As soon as he had control, Cortés set about leveling Tenochtitlan, building Mexico City upon the ruins. Within a decade, Spanish attempts to control flooding had completely drained Lake Texcoco, and it would never reappear. 

It wasn't long before the Aztecs, and their beautiful city in the middle of a shining lake, were nothing but a distant memory.

Templo Mayor of TenochtitlanSam Kelly, Flickr

You Couldn’t Read This Without Phoenicians

Beginning in the Levant on the east coast of the Mediterranean, the Phoenicians were history’s first great seafaring civilization. Their mastery of the waves made them extremely rich through trade, and led to innovations like the first-ever alphabet. 

But like today, their homeland was a treacherous place.

Ruins of the ancient Phoenician city of Motyab.roveran, CC BY 2.0, Wikimedia Commons

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They Began From Three Great Cities

The main Phoenician cities were Tyre, Sidon, and Byblos—all of which still exist today. But as the Phoenicians maritime dominance grew, so too did the vicious Assyrian Empire to the east.

Byblos Ancient Ruins, Phoenician City Of Byblos, LebanonVyacheslav Argenberg, CC BY 4.0, Wikimedia Commons

They Were In A Dangerous Location

Assyrian warlords demanded hefty tributes, and there wasn’t much the people of Tyre could do but pay up. But, as the Phoenicians' maritime dominance grew, they built colonies all over the Mediterranean.

One of those colonies soon grew quite large and powerful—and importantly, it was in North Africa, far away from the Assyrian armies. This was Carthage.

Tyre, mosaic, the island city of Tyre was heavily fortified (with defensive walls 46 m high) and the mainland settlementArian Zwegers, Flickr

They Set Off On Their Own

Located in modern-day Tunisia, Carthage started as an important stopping point between the rich mines of Spain and the cities of the Levant. But by the 7th century BC, Carthage had left the Levant behind and become the dominant force in Phoenician culture.

Ruins Of Carthage an ancient city on the eastern side of the Lake of TunisLudmiła Pilecka, CC BY 3.0, Wikimedia Commons

They Set Off On Their Own

Most empires rise to prominence through warfare. The Carthaginians did it through trade. By the 4th century BC, they were arguably the most powerful civilization in the Mediterranean. And that made their capital city of Carthage unbelievably rich.

The Archaeological Site of Carthage, TunisiaWyoming National Guard, Flickr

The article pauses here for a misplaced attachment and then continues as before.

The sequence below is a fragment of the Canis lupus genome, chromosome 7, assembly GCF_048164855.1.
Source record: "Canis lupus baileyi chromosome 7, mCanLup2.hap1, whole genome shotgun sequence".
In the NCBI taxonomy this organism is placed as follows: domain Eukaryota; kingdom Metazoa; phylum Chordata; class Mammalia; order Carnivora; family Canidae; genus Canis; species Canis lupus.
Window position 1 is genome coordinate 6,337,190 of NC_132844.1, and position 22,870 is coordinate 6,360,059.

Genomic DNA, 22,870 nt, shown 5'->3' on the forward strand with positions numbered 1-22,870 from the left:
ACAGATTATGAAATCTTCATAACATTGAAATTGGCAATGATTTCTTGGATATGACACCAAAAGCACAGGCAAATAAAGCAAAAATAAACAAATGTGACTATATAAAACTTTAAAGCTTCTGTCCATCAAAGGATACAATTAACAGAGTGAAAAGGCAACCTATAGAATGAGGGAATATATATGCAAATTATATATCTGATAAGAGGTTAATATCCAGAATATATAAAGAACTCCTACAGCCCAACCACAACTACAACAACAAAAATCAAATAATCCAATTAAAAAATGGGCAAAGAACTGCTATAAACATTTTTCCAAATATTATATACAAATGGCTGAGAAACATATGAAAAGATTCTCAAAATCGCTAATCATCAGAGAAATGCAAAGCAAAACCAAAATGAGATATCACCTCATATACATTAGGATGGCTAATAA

They Set Off On Their Own

The city of Carthage was a sight to behold. Built on a piece of land jutting out into the Mediterranean, the huge metropolis boasted massive walls that stretched for nearly 40km. And looking down on all of it was the formidable Byrsa, a citadel on a hill in the middle of the city.

Ruins of the house in Carthage National MuseumSzymon9, CC BY-SA 4.0, Wikimedia Commons

They Set Off On Their Own

Naturally, for such a maritime culture, the most impressive sights in Carthage were their two great, manmade harbors. The first was for mercantile trade—but deeper in the city lay the war harbor, which housed over 200 warships from Carthage’s fleet.

Antonine Baths Ruins, CarthageAymen, CC BY-SA 2.0, Wikimedia Commons

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They Set Off On Their Own

Like any self-respecting rich people, the Carthaginians knew how to live large. Wealthy merchants built verdant estates in the nearby countryside and enjoyed delicious foods from all over the Mediterranean.

But there was a dark side to their culture as well.

Punic port, Carthage, Tunisia.Neil Rickards, CC BY 2.0, Wikimedia Commons

They Set Off On Their Own

One aspect of Carthaginian culture was so twisted that historians thought for years that it must have been an exaggeration: The people of Carthage practised wide-scale child sacrifice.

And believe it or not, it’s even worse than it sounds.

Maison Punique Byrsa, CarthagePradigue, CC BY-SA 3.0, Wikimedia Commons

They Set Off On Their Own

The city of Carthage contained a sacred area called the Tophet. When archaeologists first started investigating the site, they made a chilling discovery: The vast majority of the remains in the Tophet were those of children.

Tophet Salambo Carthage TunisieGIRAUD Patrick, CC BY-SA 2.5, Wikimedia Commons

They Set Off On Their Own

Various peoples, such as the Greeks and the Romans, wrote that the Carthaginians sacrificed children. Since these cultures were great rivals of Carthage, historians generally assumed this was just propaganda. 

The Carthage tophet tells a different story though. 

Archaeological Site of Carthage (Tunisia)Christian Manhart, CC BY-SA 3.0, Wikimedia Commons

They Set Off On Their Own

Though historians have yet to agree on what role child sacrifice actually played in Carthaginian society, it was definitely far more common than once believed.